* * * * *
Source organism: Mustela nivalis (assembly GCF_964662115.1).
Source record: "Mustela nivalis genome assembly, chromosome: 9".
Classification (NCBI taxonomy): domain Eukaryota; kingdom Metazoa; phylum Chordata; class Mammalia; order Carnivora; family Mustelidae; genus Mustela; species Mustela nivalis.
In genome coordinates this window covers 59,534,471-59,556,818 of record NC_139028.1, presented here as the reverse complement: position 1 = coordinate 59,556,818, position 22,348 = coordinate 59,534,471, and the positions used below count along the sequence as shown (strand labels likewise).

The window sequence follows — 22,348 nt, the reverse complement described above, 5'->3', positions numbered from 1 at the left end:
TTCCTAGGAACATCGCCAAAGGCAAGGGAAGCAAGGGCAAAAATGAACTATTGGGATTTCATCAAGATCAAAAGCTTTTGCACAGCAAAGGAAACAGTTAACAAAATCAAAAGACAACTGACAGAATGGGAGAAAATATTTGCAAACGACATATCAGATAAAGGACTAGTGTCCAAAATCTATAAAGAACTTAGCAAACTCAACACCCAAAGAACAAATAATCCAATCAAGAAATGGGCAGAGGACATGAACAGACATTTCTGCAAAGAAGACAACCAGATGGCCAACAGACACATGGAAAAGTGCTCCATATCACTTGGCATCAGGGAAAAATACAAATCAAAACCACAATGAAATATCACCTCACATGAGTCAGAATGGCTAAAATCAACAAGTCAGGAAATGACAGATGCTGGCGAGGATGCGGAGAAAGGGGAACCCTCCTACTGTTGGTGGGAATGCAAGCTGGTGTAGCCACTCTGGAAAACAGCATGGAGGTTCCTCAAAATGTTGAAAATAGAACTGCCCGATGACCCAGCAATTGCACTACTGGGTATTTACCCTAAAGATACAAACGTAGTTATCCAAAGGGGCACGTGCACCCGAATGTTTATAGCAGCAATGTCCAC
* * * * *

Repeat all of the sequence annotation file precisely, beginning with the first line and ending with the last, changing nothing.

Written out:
Source organism: Mustela nivalis (assembly GCF_964662115.1).
Source record: "Mustela nivalis genome assembly, chromosome: 9".
Classification (NCBI taxonomy): domain Eukaryota; kingdom Metazoa; phylum Chordata; class Mammalia; order Carnivora; family Mustelidae; genus Mustela; species Mustela nivalis.
In genome coordinates this window covers 59,534,471-59,556,818 of record NC_139028.1, presented here as the reverse complement: position 1 = coordinate 59,556,818, position 22,348 = coordinate 59,534,471, and the positions used below count along the sequence as shown (strand labels likewise).

The window sequence follows — 22,348 nt, the reverse complement described above, 5'->3', positions numbered from 1 at the left end:
TTCCTAGGAACATCGCCAAAGGCAAGGGAAGCAAGGGCAAAAATGAACTATTGGGATTTCATCAAGATCAAAAGCTTTTGCACAGCAAAGGAAACAGTTAACAAAATCAAAAGACAACTGACAGAATGGGAGAAAATATTTGCAAACGACATATCAGATAAAGGACTAGTGTCCAAAATCTATAAAGAACTTAGCAAACTCAACACCCAAAGAACAAATAATCCAATCAAGAAATGGGCAGAGGACATGAACAGACATTTCTGCAAAGAAGACAACCAGATGGCCAACAGACACATGGAAAAGTGCTCCATATCACTTGGCATCAGGGAAAAATACAAATCAAAACCACAATGAAATATCACCTCACATGAGTCAGAATGGCTAAAATCAACAAGTCAGGAAATGACAGATGCTGGCGAGGATGCGGAGAAAGGGGAACCCTCCTACTGTTGGTGGGAATGCAAGCTGGTGTAGCCACTCTGGAAAACAGCATGGAGGTTCCTCAAAATGTTGAAAATAGAACTGCCCGATGACCCAGCAATTGCACTACTGGGTATTTACCCTAAAGATACAAACGTAGTTATCCAAAGGGGCACGTGCACCCGAATGTTTATAGCAGCAATGTCCAC